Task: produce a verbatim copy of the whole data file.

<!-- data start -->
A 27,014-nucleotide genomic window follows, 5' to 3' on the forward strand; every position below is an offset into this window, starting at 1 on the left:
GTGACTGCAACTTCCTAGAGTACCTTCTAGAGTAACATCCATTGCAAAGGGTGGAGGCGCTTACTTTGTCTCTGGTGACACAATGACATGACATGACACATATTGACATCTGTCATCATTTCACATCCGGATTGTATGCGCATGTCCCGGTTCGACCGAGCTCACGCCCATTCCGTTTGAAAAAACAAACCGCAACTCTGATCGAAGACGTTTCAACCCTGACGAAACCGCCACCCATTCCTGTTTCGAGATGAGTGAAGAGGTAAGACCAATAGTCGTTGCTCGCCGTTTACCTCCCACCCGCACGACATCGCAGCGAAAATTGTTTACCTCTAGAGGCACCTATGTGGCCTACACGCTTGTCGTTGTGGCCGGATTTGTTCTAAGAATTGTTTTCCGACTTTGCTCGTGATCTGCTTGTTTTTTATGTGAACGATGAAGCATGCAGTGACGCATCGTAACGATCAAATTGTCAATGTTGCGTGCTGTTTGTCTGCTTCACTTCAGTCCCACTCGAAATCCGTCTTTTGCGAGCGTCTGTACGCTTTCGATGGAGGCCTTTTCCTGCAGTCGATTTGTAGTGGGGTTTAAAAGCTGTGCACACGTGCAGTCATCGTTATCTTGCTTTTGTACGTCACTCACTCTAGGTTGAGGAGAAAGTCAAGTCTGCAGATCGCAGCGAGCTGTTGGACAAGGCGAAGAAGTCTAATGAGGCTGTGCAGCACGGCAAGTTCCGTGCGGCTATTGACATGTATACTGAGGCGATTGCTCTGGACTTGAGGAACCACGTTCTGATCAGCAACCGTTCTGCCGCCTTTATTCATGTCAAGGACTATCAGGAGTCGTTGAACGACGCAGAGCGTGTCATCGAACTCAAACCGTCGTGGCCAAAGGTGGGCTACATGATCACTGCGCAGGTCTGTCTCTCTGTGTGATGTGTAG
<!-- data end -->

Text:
A 27,014-nucleotide genomic window follows, 5' to 3' on the forward strand; every position below is an offset into this window, starting at 1 on the left:
GTGACTGCAACTTCCTAGAGTACCTTCTAGAGTAACATCCATTGCAAAGGGTGGAGGCGCTTACTTTGTCTCTGGTGACACAATGACATGACATGACACATATTGACATCTGTCATCATTTCACATCCGGATTGTATGCGCATGTCCCGGTTCGACCGAGCTCACGCCCATTCCGTTTGAAAAAACAAACCGCAACTCTGATCGAAGACGTTTCAACCCTGACGAAACCGCCACCCATTCCTGTTTCGAGATGAGTGAAGAGGTAAGACCAATAGTCGTTGCTCGCCGTTTACCTCCCACCCGCACGACATCGCAGCGAAAATTGTTTACCTCTAGAGGCACCTATGTGGCCTACACGCTTGTCGTTGTGGCCGGATTTGTTCTAAGAATTGTTTTCCGACTTTGCTCGTGATCTGCTTGTTTTTTATGTGAACGATGAAGCATGCAGTGACGCATCGTAACGATCAAATTGTCAATGTTGCGTGCTGTTTGTCTGCTTCACTTCAGTCCCACTCGAAATCCGTCTTTTGCGAGCGTCTGTACGCTTTCGATGGAGGCCTTTTCCTGCAGTCGATTTGTAGTGGGGTTTAAAAGCTGTGCACACGTGCAGTCATCGTTATCTTGCTTTTGTACGTCACTCACTCTAGGTTGAGGAGAAAGTCAAGTCTGCAGATCGCAGCGAGCTGTTGGACAAGGCGAAGAAGTCTAATGAGGCTGTGCAGCACGGCAAGTTCCGTGCGGCTATTGACATGTATACTGAGGCGATTGCTCTGGACTTGAGGAACCACGTTCTGATCAGCAACCGTTCTGCCGCCTTTATTCATGTCAAGGACTATCAGGAGTCGTTGAACGACGCAGAGCGTGTCATCGAACTCAAACCGTCGTGGCCAAAGGTGGGCTACATGATCACTGCGCAGGTCTGTCTCTCTGTGTGATGTGTAG